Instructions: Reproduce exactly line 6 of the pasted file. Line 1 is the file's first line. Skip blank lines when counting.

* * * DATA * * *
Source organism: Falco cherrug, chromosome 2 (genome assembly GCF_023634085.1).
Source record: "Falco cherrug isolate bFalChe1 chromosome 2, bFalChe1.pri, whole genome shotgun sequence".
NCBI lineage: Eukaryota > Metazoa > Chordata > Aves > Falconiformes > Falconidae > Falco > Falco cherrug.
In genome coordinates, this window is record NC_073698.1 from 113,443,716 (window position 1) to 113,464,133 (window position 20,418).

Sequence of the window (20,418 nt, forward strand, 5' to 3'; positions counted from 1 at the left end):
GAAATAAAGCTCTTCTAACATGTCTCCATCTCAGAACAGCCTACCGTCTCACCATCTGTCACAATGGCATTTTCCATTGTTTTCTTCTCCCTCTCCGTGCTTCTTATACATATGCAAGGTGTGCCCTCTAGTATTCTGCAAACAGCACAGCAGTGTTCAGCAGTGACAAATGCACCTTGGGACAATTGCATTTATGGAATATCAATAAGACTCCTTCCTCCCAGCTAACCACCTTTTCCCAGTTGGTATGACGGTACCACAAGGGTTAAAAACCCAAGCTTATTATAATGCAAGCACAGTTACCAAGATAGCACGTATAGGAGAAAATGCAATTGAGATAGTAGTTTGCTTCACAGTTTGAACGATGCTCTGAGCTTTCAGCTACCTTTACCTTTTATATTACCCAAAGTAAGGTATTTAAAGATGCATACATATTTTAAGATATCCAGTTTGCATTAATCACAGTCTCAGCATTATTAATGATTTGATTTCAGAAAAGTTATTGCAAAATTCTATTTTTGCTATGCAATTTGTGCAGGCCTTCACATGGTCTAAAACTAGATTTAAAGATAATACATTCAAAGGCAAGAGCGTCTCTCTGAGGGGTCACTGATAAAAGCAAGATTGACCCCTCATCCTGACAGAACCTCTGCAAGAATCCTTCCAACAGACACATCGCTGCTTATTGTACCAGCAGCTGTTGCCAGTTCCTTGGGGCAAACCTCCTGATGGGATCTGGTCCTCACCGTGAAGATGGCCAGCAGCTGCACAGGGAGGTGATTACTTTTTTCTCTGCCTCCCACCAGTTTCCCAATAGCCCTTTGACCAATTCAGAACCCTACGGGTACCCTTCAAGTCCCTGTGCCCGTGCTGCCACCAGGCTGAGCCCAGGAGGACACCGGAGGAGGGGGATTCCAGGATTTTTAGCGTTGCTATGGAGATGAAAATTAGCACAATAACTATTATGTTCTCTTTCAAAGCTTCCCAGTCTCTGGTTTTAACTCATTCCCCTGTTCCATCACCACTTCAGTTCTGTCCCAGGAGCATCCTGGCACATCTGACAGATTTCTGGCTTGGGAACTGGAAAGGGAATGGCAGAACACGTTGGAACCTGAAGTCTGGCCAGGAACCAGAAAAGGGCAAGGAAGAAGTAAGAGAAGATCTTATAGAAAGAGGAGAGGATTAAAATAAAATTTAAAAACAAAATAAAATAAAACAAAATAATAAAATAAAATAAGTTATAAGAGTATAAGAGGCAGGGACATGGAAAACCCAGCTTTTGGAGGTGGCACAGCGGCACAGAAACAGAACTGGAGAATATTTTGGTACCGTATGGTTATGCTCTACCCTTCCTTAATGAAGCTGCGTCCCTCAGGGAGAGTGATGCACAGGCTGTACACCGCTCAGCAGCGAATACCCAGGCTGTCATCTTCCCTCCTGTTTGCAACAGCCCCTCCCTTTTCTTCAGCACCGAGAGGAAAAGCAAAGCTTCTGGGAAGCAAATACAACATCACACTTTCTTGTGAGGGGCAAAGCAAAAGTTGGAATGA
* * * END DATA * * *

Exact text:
GAAATAAAGCTCTTCTAACATGTCTCCATCTCAGAACAGCCTACCGTCTCACCATCTGTCACAATGGCATTTTCCATTGTTTTCTTCTCCCTCTCCGTGCTTCTTATACATATGCAAGGTGTGCCCTCTAGTATTCTGCAAACAGCACAGCAGTGTTCAGCAGTGACAAATGCACCTTGGGACAATTGCATTTATGGAATATCAATAAGACTCCTTCCTCCCAGCTAACCACCTTTTCCCAGTTGGTATGACGGTACCACAAGGGTTAAAAACCCAAGCTTATTATAATGCAAGCACAGTTACCAAGATAGCACGTATAGGAGAAAATGCAATTGAGATAGTAGTTTGCTTCACAGTTTGAACGATGCTCTGAGCTTTCAGCTACCTTTACCTTTTATATTACCCAAAGTAAGGTATTTAAAGATGCATACATATTTTAAGATATCCAGTTTGCATTAATCACAGTCTCAGCATTATTAATGATTTGATTTCAGAAAAGTTATTGCAAAATTCTATTTTTGCTATGCAATTTGTGCAGGCCTTCACATGGTCTAAAACTAGATTTAAAGATAATACATTCAAAGGCAAGAGCGTCTCTCTGAGGGGTCACTGATAAAAGCAAGATTGACCCCTCATCCTGACAGAACCTCTGCAAGAATCCTTCCAACAGACACATCGCTGCTTATTGTACCAGCAGCTGTTGCCAGTTCCTTGGGGCAAACCTCCTGATGGGATCTGGTCCTCACCGTGAAGATGGCCAGCAGCTGCACAGGGAGGTGATTACTTTTTTCTCTGCCTCCCACCAGTTTCCCAATAGCCCTTTGACCAATTCAGAACCCTACGGGTACCCTTCAAGTCCCTGTGCCCGTGCTGCCACCAGGCTGAGCCCAGGAGGACACCGGAGGAGGGGGATTCCAGGATTTTTAGCGTTGCTATGGAGATGAAAATTAGCACAATAACTATTATGTTCTCTTTCAAAGCTTCCCAGTCTCTGGTTTTAACTCATTCCCCTGTTCCATCACCACTTCAGTTCTGTCCCAGGAGCATCCTGGCACATCTGACAGATTTCTGGCTTGGGAACTGGAAAGGGAATGGCAGAACACGTTGGAACCTGAAGTCTGGCCAGGAACCAGAAAAGGGCAAGGAAGAAGTAAGAGAAGATCTTATAGAAAGAGGAGAGGATTAAAATAAAATTTAAAAACAAAATAAAATAAAACAAAATAATAAAATAAAATAAGTTATAAGAGTATAAGAGGCAGGGACATGGAAAACCCAGCTTTTGGAGGTGGCACAGCGGCACAGAAACAGAACTGGAGAATATTTTGGTACCGTATGGTTATGCTCTACCCTTCCTTAATGAAGCTGCGTCCCTCAGGGAGAGTGATGCACAGGCTGTACACCGCTCAGCAGCGAATACCCAGGCTGTCATCTTCCCTCCTGTTTGCAACAGCCCCTCCCTTTTCTTCAGCACCGAGAGGAAAAGCAAAGCTTCTGGGAAGCAAATACAACATCACACTTTCTTGTGAGGGGCAAAGCAAAAGTTGGAATGA